Testing JavaScript code (and releasing realStorage 1.2)

The motivation behind the blog post is the release of realStorage 1.2. Two main things have been introduced in this version. One is helper functions which handle the (un)serialization of JSON objects into localStorage. This was the last idiom I have personally come across in my thesis work and thus ends (for now) my desire to add convenience functions to realStorage. After this I probably have the greatest desire to get a Gears back-end going for those browsers that do not support localStorage. But that will have to wait until Chromium on OS X begins to support the plug-in.

The other thing I added to this release was support for running the tests using JsTestDriver. This has stemmed from me trying to figure out how to do reasonable testing of both web applications and JavaScript libraries for my thesis work.

For JavaScript libraries I have been using QUnit, the testing framework for jQuery. It's worked out rather well. It is simple and has the proper concept of "sameness" for JS objects (if you have ever tried to do ``{a:42} === {a:42}`` you know what I mean). It also has XHR test support which is handy. Plus the jQuery code uses it so I can delve into their code to find example usage. And finally it has a nice HTML output page to look at failures. Tie that into the developer tools that come with WebKit browsers (e.g. Chrome and Safari) and my debugging situation is pretty good. I personally don't use Firebug as I have found it to be buggy too often and I like the WebKit developer tools. The only thing Firefox has going for it the Work Offline menu option which is handy when you are developing offline web apps.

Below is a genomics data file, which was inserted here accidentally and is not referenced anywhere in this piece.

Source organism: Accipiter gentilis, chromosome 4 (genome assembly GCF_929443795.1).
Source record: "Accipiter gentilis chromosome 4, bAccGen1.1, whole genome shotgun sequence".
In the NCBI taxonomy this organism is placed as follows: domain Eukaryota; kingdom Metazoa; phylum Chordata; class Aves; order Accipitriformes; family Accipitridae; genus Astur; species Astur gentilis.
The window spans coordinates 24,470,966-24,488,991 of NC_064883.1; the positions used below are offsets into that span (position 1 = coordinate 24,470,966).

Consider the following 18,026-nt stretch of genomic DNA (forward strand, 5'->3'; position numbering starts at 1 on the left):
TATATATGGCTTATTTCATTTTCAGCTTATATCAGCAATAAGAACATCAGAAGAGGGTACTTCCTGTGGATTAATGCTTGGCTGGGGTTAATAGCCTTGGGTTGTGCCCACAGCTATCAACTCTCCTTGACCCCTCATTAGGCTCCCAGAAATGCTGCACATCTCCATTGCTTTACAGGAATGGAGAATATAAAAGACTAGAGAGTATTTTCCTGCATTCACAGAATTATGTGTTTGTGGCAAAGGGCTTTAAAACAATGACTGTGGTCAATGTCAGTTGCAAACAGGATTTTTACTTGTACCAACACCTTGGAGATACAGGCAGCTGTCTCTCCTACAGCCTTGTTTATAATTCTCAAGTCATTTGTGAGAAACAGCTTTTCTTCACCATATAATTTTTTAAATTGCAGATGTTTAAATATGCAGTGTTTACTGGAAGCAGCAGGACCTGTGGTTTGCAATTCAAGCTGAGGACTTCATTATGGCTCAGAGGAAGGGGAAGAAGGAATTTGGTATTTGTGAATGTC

But having an HTML page for testing a browser is a bit tiresome when you want to test against multiple browsers, which is where JsTestDriver comes in. It's a jar file that lets you "capture" multiple browsers to a server which then runs your tests on all of the captured browsers. Designed for continual integration testing, I find it handy to quickly test all of my tests on multiple browsers while I am developing. Plus there is a QUnit adapter in their svn repository which lets me code in QUnit while running it simultaneously in multiple browsers when I am not actively debugging.

For testing the view of a web app I have found WebDriver works well. There you write Java code (icky I know, but you can use other JVM languages) which uses the Selenium Java bindings and launches browsers to test them. What's neat is that it simulates key input and mouse clicking, so if you use Firefox for the testing browser you can watch the test enter text as it runs (albeit rather quickly).

So that's my JavaScript testing toolchain that I have come up with. So far it has worked out well and helped to keep me sane when dealing with JS.